I haven’t spent much time in the writing center… any time for that matter. I think I had to borrow a stapler from there once, so I guess that means I’ve spent a little time. It’s not really somewhere I’ve ever felt drawn to. To explain, I’m not a natural at writing. I’ve spent many hours late into the night with the word processor. Fighting, mostly… though as abusive as the relationship is, I’ve never felt so rewarded as when we finally put something together that works. Because of that, I feel that I have an intimate understanding of what students are going through when the words just won’t cooperate. Being in this position has its advantages, and disadvantages. I know how frustrating it can be when even after all your work someone has the gall to tell you it’s not good enough. But I’m probably going to try and fix the paper for the student because of it. I don’t want to have to see any student struggle like I did, even if struggling a little is needed. Funny how the best way to help can sometimes be not helping. I know that stimulating critical thinking isn’t doing “nothing,” but you get the idea.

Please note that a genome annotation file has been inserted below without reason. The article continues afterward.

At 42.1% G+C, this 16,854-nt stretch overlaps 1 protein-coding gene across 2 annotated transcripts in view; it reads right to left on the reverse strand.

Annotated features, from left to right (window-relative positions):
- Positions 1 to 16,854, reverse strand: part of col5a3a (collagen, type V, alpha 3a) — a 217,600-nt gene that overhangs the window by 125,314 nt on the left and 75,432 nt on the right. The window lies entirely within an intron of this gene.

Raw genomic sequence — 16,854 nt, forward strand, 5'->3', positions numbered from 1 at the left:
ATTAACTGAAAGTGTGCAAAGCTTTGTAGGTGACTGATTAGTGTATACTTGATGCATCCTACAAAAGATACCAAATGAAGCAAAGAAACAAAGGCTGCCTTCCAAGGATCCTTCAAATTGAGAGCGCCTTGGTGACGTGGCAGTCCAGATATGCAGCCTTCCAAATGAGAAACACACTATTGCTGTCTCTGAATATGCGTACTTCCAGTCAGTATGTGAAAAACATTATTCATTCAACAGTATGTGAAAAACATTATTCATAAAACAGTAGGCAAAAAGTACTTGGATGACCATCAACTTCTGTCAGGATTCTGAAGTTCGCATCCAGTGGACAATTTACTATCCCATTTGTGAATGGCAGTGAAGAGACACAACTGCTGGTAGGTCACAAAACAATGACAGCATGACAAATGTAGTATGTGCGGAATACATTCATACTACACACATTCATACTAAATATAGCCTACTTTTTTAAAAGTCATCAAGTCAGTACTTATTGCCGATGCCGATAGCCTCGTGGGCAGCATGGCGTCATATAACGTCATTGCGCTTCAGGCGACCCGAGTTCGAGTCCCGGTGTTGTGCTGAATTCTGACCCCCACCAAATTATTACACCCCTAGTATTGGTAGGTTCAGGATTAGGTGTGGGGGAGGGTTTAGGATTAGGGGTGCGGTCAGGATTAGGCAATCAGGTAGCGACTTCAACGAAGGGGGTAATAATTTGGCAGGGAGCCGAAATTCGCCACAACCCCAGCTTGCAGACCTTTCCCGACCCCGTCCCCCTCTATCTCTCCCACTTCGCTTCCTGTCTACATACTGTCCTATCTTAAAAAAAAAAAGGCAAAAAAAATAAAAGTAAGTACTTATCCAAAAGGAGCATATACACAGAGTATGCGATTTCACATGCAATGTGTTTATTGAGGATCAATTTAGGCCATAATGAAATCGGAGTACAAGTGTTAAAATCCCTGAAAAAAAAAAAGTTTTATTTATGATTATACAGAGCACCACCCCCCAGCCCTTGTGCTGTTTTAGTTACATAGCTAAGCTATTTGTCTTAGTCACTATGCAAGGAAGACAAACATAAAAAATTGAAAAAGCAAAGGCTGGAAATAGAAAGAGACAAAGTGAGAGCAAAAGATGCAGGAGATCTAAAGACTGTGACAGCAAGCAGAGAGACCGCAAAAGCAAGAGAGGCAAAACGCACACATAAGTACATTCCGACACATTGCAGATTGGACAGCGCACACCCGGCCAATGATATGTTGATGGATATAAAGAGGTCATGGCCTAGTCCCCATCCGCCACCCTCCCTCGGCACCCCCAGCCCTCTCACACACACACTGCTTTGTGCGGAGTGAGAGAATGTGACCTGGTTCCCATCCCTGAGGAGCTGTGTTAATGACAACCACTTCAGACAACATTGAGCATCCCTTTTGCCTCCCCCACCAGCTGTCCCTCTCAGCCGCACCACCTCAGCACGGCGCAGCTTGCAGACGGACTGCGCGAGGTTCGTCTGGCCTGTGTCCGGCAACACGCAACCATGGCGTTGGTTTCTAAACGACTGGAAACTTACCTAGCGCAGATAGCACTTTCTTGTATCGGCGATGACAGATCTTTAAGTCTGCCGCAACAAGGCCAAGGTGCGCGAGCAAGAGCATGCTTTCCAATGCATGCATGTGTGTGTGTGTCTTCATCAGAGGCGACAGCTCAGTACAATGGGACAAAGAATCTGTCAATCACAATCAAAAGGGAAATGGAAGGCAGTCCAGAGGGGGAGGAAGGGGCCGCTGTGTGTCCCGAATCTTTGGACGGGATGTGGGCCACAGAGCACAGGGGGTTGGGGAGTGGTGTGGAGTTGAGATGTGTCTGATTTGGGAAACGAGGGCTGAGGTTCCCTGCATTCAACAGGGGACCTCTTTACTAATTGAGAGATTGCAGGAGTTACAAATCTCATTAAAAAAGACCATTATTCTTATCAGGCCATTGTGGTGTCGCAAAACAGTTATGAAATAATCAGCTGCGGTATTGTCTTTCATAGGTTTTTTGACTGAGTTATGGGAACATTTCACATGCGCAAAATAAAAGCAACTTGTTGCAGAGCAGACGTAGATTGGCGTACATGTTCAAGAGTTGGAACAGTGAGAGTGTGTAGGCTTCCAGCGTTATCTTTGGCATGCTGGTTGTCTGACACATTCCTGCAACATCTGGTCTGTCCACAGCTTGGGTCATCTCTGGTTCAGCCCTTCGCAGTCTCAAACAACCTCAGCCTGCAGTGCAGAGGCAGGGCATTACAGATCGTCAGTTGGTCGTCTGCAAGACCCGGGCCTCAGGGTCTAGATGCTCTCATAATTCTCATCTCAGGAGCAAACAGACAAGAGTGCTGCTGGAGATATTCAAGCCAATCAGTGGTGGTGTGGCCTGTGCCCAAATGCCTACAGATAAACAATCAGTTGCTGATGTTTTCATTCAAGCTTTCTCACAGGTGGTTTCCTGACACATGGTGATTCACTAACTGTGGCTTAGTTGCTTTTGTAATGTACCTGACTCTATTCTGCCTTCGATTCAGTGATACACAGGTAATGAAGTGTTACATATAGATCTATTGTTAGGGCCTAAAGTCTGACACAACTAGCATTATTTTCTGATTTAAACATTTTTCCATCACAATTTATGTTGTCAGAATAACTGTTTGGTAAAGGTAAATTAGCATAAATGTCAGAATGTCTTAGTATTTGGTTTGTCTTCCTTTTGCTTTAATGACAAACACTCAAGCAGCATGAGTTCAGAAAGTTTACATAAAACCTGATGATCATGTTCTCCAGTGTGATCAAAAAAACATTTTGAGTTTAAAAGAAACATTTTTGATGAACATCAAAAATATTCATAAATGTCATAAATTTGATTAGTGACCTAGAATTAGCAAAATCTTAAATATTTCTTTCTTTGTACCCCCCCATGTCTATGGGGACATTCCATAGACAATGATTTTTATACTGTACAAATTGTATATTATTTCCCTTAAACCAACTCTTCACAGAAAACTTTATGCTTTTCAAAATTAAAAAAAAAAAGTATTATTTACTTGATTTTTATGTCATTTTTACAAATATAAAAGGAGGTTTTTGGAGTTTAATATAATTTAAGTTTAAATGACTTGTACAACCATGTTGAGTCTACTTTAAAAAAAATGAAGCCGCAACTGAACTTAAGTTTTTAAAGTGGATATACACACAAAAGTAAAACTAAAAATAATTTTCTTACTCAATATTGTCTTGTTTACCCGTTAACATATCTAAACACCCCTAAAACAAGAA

I think that the tutor is almost a deception. It’s like telling the student that there are other students that fix papers. Little do they know our goal is largely similar to that of the professor. Tutors try to help students learn to write papers, not fix problems for them. Not many hungry men asking for food want to go fishing. They just want the food.